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The ongoing need for rates: can physiology and omics come together to co-design the measurements needed to understand complex ocean biogeochemistry?


Strzepek, RF and Nunn, BL and Bach, LT and Berges, JA and Young, EB and Boyd, PW, The ongoing need for rates: can physiology and omics come together to co-design the measurements needed to understand complex ocean biogeochemistry?, Journal of Plankton Research, 44, (4) pp. 485-495. ISSN 0142-7873 (2022) [Refereed Article]

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Copyright Statement

2022. The Authors. This is an open access article under the terms of the Creative Commons Attribution 4.0 International (CC BY 4.0) License, (, which permits use, distribution and reproduction in any medium, provided the original work is properly cited.

DOI: doi:10.1093/plankt/fbac026


The necessity to understand the influence of global ocean change on biota has exposed wide-ranging gaps in our knowledge of the fundamental principles that underpin marine life. Concurrently, physiological research has stagnated, in part driven by the advent and rapid evolution of molecular biological techniques, such that they now influence all lines of enquiry in biological oceanography. This dominance has led to an implicit assumption that physiology is outmoded, and advocacy that ecological and biogeochemical models can be directly informed by omics. However, the main modeling currencies are biological rates and biogeochemical fluxes. Here, we ask: how do we translate the wealth of information on physiological potential from omics-based studies to quantifiable physiological rates and, ultimately, to biogeochemical fluxes? Based on the trajectory of the state-of-the-art in biomedical sciences, along with case-studies from ocean sciences, we conclude that it is unlikely that omics can provide such rates in the coming decade. Thus, while physiological rates will continue to be central to providing projections of global change biology, we must revisit the metrics we rely upon. We advocate for the co-design of a new generation of rate measurements that better link the benefits of omics and physiology.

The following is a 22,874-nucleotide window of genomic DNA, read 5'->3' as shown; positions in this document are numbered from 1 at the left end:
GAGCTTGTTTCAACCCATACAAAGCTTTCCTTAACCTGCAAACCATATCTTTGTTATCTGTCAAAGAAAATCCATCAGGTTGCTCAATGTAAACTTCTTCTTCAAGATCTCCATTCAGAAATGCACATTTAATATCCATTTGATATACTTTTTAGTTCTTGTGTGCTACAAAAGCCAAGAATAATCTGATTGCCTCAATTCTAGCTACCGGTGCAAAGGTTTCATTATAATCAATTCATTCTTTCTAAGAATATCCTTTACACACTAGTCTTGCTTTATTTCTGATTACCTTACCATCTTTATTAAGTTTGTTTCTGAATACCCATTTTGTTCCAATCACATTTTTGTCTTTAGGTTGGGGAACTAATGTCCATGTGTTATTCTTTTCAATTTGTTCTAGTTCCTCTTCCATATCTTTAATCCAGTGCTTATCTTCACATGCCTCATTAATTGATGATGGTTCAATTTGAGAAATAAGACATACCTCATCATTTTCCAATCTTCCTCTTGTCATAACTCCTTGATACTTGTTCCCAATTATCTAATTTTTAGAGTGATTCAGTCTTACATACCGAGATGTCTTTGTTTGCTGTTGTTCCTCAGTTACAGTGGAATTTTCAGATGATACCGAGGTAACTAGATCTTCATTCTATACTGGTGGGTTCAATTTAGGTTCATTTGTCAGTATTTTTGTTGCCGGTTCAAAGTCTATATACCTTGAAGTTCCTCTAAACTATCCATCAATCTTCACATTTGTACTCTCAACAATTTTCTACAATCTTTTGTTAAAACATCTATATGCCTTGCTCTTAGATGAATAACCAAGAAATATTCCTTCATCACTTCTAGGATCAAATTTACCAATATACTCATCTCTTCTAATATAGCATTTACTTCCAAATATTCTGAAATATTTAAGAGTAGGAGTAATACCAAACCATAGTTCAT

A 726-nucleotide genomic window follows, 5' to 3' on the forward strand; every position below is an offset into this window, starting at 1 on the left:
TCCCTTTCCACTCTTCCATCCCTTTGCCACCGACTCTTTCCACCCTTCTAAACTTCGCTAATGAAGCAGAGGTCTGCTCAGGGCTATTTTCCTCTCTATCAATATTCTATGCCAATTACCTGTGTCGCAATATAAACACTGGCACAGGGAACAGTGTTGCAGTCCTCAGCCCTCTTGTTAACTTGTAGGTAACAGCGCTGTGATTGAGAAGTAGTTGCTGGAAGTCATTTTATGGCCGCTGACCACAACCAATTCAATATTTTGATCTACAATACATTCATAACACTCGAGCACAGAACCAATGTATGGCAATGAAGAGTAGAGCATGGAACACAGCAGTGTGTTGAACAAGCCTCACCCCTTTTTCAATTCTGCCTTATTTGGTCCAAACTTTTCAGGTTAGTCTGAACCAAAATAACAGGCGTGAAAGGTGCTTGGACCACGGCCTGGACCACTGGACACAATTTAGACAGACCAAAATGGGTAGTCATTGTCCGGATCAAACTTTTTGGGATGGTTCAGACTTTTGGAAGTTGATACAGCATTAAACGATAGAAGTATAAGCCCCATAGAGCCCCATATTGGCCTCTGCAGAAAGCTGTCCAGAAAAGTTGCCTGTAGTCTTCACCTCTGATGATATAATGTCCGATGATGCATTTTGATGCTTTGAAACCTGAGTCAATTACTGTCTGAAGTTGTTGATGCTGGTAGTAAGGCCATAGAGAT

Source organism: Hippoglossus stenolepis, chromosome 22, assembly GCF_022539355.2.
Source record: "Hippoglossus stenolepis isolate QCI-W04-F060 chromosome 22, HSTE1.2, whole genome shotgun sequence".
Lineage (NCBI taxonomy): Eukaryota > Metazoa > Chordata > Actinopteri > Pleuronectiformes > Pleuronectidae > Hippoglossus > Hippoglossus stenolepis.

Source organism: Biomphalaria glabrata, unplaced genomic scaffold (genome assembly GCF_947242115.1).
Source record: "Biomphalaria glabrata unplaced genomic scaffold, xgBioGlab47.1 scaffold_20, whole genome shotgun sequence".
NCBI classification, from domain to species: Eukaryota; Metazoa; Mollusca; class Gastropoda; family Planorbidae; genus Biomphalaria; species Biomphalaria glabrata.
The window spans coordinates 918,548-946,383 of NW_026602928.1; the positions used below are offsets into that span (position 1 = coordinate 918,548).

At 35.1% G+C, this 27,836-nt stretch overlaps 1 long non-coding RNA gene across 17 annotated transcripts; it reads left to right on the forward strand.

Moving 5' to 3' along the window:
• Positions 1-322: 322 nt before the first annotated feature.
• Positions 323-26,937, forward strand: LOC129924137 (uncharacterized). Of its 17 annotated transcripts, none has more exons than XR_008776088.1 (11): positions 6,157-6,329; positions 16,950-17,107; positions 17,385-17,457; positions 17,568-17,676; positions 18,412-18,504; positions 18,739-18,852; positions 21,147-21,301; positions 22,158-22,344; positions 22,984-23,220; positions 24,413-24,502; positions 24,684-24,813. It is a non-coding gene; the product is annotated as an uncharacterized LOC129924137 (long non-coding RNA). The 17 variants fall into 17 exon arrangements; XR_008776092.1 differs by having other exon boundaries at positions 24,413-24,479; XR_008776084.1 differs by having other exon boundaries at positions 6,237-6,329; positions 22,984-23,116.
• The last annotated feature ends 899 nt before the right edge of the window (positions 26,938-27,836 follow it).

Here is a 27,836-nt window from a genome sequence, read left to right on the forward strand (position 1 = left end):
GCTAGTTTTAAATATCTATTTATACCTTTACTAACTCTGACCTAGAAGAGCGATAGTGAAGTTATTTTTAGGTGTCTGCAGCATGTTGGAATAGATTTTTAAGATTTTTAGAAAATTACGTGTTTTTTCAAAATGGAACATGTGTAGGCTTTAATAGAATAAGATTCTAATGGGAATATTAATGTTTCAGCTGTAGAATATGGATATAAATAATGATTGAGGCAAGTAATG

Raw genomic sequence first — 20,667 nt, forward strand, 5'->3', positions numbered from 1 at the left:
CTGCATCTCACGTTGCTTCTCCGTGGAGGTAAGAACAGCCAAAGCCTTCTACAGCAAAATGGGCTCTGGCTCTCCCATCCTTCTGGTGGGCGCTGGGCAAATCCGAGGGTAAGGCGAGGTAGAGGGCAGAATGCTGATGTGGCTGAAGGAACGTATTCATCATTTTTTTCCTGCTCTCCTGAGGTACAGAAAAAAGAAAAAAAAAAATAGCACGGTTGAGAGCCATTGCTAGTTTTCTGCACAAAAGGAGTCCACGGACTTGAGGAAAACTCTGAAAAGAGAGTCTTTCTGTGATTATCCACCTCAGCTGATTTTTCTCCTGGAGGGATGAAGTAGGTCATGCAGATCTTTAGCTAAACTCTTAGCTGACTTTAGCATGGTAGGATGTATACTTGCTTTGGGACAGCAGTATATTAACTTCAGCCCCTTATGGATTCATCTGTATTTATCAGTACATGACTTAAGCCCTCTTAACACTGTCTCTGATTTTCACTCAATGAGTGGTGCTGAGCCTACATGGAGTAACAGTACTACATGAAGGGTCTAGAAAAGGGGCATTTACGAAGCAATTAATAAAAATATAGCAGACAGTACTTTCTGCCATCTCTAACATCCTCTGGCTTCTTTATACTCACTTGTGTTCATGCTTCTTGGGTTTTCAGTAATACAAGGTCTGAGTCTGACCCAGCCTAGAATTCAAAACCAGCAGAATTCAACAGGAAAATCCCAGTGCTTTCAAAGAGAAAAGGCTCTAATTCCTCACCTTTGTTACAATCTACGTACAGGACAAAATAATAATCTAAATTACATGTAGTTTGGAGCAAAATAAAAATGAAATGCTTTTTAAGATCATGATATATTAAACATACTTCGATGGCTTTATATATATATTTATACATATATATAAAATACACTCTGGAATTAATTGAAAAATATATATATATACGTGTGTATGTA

Item Details

Item Type:Refereed Article
Keywords:physiology, omics, co-design, marine biogeochemistry, ocean change
Research Division:Earth Sciences
Research Group:Oceanography
Research Field:Biological oceanography
Objective Division:Expanding Knowledge
Objective Group:Expanding knowledge
Objective Field:Expanding knowledge in the environmental sciences
UTAS Author:Strzepek, RF (Dr Robert Strzepek)
UTAS Author:Bach, LT (Dr Lennart Bach)
UTAS Author:Boyd, PW (Professor Philip Boyd)
ID Code:150896
Year Published:2022
Web of Science® Times Cited:3
Deposited By:Australian Antarctic Program Partnership
Deposited On:2022-07-04
Last Modified:2022-11-09
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